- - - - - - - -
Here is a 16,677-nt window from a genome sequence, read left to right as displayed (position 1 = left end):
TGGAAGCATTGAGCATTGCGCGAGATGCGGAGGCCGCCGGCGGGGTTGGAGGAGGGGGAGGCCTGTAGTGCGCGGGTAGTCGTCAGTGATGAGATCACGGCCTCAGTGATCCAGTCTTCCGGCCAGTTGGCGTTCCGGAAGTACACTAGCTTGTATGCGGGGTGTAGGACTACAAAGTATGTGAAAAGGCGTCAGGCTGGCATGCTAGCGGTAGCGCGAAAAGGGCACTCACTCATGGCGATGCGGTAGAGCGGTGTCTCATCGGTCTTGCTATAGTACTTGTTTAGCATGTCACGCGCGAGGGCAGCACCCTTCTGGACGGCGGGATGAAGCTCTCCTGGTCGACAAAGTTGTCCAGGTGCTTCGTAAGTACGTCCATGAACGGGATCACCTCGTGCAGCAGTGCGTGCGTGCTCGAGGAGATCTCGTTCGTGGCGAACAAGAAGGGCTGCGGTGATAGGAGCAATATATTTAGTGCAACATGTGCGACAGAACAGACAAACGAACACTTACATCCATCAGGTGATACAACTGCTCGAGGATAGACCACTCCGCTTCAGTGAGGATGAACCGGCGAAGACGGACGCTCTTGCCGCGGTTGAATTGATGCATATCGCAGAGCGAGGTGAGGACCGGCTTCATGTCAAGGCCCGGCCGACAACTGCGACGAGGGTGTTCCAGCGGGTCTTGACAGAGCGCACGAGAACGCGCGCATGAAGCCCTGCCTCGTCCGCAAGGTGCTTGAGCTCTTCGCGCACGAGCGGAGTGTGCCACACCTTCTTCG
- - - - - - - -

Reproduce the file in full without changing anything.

Here is a 16,677-nt window from a genome sequence, read left to right as displayed (position 1 = left end):
TGGAAGCATTGAGCATTGCGCGAGATGCGGAGGCCGCCGGCGGGGTTGGAGGAGGGGGAGGCCTGTAGTGCGCGGGTAGTCGTCAGTGATGAGATCACGGCCTCAGTGATCCAGTCTTCCGGCCAGTTGGCGTTCCGGAAGTACACTAGCTTGTATGCGGGGTGTAGGACTACAAAGTATGTGAAAAGGCGTCAGGCTGGCATGCTAGCGGTAGCGCGAAAAGGGCACTCACTCATGGCGATGCGGTAGAGCGGTGTCTCATCGGTCTTGCTATAGTACTTGTTTAGCATGTCACGCGCGAGGGCAGCACCCTTCTGGACGGCGGGATGAAGCTCTCCTGGTCGACAAAGTTGTCCAGGTGCTTCGTAAGTACGTCCATGAACGGGATCACCTCGTGCAGCAGTGCGTGCGTGCTCGAGGAGATCTCGTTCGTGGCGAACAAGAAGGGCTGCGGTGATAGGAGCAATATATTTAGTGCAACATGTGCGACAGAACAGACAAACGAACACTTACATCCATCAGGTGATACAACTGCTCGAGGATAGACCACTCCGCTTCAGTGAGGATGAACCGGCGAAGACGGACGCTCTTGCCGCGGTTGAATTGATGCATATCGCAGAGCGAGGTGAGGACCGGCTTCATGTCAAGGCCCGGCCGACAACTGCGACGAGGGTGTTCCAGCGGGTCTTGACAGAGCGCACGAGAACGCGCGCATGAAGCCCTGCCTCGTCCGCAAGGTGCTTGAGCTCTTCGCGCACGAGCGGAGTGTGCCACACCTTCTTCG